Roma: We don’t often write movie reviews for this blog but are so inspired by the recent Mexican film Roma, for many reasons. We were far into the film, a scene at the ocean in Veracruz, before we astonishingly realized this movie was shot in black and white. There is so much color in the culture, the people, and the language that hues and tones burst out of each scene. It’s a testament to the colors of Mexico, which has drawn many of us here, to brighten our lives and that of others.
Roma, which is love in Spanish spelled backwards, is a movie packed with everyday Mexican life. Though is takes place in 1971, there is much that has not changed and life of many generations continues to thrive. Roma is a section of the Cuauhtémoc borough of Mexico City. which during the era it is set, the early 70’s, was an upper to middle class vicinity. It was beset with decline over the years, and more recently taken over by hipsters.
Alfonso Cuarón wrote, directed and took over the cinematography of Roma and is known for a variety of successes, including the highly acclaimed Gravity; his first major success. Other projects include Y Tu Mamá También; Children of Men; and Harry Potter and the Prisoner of Azkaban. Bent on authenticity for Roma, Cuarón gathered furniture from his family’s assorted homes throughout Mexico; most of the movie is filmed on location, relying on few sets. Anyone who’s been in a furniture store in Puerto Vallarta will see the complete accuracy of the upper level establishment where Cleo, the protagonist, goes with her matron (employer) to buy a crib for her unborn baby. There are no details untouched by authenticity of the era.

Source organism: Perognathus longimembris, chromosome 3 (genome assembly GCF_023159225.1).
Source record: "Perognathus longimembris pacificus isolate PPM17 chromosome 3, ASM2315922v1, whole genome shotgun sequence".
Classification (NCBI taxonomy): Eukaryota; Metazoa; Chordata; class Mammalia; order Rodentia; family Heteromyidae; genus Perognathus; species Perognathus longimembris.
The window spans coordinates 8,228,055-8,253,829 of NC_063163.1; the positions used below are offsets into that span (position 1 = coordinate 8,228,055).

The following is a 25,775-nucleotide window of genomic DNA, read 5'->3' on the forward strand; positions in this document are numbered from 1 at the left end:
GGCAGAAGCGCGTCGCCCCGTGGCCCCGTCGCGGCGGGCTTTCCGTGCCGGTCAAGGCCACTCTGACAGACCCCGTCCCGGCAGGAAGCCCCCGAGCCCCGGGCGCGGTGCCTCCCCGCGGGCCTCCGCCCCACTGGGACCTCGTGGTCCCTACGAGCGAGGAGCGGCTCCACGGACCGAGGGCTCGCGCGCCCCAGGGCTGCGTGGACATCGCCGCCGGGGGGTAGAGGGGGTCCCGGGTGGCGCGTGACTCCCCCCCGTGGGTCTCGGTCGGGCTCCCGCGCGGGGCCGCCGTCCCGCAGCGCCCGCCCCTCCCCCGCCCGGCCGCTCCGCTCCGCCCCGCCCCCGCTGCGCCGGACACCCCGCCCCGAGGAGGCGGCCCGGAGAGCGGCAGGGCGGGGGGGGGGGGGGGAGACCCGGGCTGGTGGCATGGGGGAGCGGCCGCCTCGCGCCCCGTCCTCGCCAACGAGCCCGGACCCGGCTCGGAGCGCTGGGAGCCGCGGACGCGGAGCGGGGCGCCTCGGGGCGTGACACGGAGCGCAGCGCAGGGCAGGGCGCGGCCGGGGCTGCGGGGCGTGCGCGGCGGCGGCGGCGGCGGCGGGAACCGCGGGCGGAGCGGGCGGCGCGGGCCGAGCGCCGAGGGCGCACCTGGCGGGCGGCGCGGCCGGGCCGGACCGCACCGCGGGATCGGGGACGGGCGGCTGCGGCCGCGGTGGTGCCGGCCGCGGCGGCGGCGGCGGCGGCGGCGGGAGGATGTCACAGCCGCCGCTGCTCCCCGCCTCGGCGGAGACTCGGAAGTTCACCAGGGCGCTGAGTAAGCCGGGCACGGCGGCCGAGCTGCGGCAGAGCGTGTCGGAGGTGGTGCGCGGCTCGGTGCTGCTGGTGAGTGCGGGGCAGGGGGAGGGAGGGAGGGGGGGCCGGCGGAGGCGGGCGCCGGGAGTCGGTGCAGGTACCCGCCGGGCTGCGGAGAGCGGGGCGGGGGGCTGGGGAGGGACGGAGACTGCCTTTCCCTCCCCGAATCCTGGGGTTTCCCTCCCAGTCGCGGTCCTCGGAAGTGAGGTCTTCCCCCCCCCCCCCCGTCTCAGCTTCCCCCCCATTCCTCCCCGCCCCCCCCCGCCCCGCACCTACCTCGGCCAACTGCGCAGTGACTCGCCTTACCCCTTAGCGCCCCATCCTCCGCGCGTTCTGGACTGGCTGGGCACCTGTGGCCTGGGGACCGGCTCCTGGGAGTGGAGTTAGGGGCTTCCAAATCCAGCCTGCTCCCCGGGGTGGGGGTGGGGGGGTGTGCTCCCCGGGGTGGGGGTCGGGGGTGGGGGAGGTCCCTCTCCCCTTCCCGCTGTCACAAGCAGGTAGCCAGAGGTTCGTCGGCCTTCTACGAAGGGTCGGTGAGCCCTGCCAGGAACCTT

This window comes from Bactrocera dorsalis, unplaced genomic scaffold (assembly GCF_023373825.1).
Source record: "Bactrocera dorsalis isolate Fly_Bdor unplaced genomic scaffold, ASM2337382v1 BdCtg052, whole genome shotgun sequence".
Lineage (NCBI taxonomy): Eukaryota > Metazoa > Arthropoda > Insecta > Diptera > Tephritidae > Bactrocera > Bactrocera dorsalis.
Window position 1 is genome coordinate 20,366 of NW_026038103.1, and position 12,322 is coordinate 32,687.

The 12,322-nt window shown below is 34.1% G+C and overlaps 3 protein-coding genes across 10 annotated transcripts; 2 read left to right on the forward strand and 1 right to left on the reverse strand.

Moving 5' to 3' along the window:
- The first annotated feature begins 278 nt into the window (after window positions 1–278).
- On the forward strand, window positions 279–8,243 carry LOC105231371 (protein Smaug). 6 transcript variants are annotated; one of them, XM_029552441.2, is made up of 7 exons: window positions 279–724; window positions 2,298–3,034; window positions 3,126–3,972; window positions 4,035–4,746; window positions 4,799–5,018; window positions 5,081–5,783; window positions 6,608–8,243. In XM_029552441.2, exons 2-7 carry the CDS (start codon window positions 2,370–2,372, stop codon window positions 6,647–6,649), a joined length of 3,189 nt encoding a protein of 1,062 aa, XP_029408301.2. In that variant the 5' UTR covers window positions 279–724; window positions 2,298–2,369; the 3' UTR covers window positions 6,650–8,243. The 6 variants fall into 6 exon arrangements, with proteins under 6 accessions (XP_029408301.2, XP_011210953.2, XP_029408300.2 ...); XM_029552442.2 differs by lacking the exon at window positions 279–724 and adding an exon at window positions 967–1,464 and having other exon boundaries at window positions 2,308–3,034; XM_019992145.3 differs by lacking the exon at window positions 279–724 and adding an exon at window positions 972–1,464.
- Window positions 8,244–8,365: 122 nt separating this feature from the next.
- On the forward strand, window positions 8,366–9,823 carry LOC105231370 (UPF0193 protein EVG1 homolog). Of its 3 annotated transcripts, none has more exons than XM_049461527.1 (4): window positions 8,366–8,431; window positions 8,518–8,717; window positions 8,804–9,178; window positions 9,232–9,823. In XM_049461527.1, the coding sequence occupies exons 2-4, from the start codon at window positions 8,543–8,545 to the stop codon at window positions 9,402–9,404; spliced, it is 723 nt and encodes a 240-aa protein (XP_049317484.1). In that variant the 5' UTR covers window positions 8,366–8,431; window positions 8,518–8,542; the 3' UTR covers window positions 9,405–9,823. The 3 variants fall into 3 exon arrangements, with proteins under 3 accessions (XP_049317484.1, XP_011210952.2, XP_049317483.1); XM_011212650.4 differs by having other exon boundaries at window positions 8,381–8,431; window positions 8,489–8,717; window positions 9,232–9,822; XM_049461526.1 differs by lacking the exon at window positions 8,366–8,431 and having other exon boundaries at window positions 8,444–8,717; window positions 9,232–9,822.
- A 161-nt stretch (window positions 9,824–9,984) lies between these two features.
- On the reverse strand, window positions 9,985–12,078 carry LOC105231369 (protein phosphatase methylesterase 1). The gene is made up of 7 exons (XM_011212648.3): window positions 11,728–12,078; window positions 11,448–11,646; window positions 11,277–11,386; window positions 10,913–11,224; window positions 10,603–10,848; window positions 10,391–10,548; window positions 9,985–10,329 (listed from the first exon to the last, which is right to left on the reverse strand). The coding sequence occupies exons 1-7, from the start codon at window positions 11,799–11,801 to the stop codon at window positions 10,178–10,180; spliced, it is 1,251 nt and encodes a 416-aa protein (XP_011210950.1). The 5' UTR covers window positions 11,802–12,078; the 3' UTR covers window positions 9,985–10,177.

Vendors will be recognizable by anyone living in Puerto Vallarta; their street calls remain the same over many decades. Unless you are Mexican or have lived in the country for long enough to recognize him, the alfiliador who appears in Roma will hold little significance but it is a major turning point in the film. As Cleo sits mourning in her humble quarters, Adela, another maid, calls out to Cleo the presence of the afilador, the knife sharpener, warning his arrival with his familiar piccolo. In Mexican lore, the afilador carries portent, and is commonly used to scare little children into behaving. Adela is letting Cleo know it’s time to pull it together and get on with life.
There are subtleties throughout. Airplanes flying overhead in many scenes, as well as the opening and closing, represent the constancy of air travel above Mexico City, a major hub, and they also indicate a vast world outside this small one encompassed in a massive city.
The ocean scenes will have an effect on those of us in Puerto Vallarta, and Alfonso Cuarón does nothing to lessen the deafening roar. There is no doubt to the attraction, the pleasure, and the imminent danger.
We struggled with some of the language without knowing certain characters were speaking Mixtec, an indigenous idiom, but the film is subtitled. Roma is currently available on Netflix.
Que es cómo es.